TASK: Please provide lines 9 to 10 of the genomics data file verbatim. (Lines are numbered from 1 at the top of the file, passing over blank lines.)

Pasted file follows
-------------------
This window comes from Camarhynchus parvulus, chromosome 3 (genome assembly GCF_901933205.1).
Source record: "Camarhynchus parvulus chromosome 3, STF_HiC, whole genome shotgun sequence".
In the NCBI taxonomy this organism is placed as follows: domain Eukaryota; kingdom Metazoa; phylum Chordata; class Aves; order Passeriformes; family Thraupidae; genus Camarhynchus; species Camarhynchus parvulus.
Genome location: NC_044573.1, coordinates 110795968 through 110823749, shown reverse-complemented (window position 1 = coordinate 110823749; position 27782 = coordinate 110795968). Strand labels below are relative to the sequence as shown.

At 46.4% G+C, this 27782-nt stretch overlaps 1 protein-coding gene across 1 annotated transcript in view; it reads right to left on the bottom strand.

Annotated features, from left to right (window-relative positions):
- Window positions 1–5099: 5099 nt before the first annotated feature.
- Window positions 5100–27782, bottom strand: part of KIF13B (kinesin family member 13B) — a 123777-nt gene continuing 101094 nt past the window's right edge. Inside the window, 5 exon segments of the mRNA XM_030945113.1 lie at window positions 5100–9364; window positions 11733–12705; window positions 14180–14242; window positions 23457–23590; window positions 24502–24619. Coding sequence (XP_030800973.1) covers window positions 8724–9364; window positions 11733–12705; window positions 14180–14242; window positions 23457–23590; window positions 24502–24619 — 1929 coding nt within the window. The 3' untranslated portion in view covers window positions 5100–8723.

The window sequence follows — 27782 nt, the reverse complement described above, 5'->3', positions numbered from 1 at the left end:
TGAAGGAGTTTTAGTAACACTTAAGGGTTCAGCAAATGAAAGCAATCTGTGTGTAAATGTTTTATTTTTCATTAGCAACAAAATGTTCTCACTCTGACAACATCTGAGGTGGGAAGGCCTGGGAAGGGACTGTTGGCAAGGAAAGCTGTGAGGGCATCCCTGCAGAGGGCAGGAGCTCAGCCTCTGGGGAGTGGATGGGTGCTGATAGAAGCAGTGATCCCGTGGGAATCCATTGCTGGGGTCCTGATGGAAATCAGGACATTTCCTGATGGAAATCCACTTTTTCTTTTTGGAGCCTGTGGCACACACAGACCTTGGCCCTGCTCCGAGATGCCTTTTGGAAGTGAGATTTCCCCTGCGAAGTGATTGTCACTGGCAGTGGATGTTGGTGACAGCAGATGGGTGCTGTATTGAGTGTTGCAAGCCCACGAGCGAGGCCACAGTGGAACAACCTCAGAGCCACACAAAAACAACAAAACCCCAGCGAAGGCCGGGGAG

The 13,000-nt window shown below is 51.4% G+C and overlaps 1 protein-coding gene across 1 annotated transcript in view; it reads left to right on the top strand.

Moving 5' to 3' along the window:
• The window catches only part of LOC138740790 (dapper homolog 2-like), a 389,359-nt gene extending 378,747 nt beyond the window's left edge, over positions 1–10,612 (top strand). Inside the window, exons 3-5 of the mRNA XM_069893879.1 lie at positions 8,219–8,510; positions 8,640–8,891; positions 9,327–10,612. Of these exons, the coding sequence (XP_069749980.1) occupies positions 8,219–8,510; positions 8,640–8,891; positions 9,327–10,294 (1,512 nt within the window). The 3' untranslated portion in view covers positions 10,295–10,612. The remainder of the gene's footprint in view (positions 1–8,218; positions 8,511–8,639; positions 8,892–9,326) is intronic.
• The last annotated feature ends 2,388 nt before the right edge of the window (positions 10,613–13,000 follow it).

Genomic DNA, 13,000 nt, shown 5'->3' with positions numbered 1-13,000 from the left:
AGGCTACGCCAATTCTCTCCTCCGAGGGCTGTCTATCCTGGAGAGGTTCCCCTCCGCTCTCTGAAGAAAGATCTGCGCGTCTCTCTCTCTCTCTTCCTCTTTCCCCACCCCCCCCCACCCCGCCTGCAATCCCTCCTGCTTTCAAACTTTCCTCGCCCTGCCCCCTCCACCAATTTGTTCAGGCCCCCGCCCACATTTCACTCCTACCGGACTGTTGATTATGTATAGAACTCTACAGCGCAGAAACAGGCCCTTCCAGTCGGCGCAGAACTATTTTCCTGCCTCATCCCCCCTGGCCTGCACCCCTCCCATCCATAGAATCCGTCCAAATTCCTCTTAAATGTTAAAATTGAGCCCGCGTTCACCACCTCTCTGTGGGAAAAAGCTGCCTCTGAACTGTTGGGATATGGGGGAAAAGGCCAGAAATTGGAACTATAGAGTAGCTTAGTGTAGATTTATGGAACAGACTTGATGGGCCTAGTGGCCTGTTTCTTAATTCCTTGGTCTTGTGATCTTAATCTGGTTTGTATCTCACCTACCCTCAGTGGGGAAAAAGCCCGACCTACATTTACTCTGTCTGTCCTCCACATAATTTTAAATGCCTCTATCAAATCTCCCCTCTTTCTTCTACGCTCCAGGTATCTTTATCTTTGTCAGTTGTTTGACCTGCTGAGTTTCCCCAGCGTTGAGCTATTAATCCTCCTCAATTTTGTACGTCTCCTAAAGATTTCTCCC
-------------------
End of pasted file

The window sequence follows — 27782 nt, the reverse complement described above, 5'->3', positions numbered from 1 at the left end:
TGAAGGAGTTTTAGTAACACTTAAGGGTTCAGCAAATGAAAGCAATCTGTGTGTAAATGTTTTATTTTTCATTAGCAACAAAATGTTCTCACTCTGACAACATCTGAGGTGGGAAGGCCTGGGAAGGGACTGTTGGCAAGGAAAGCTGTGAGGGCATCCCTGCAGAGGGCAGGAGCTCAGCCTCTGGGGAGTGGATGGGTGCTGATAGAAGCAGTGATCCCGTGGGAATCCATTGCTGGGGTCCTGATGGAAATCAGGACATTTCCTGATGGAAATCCACTTTTTCTTTTTGGAGCCTGTGGCACACACAGACCTTGGCCCTGCTCCGAGATGCCTTTTGGAAGTGAGATTTCCCCTGCGAAGTGATTGTCACTGGCAGTGGATGTTGGTGACAGCAGATGGGTGCTGTATTGAGTGTTGCAAGCCCACGAGCGAGGCCACAGTGGAACAACCTCAGAGCCACACAAAAACAACAAAACCCCAGCGAAGGCCGGGGAG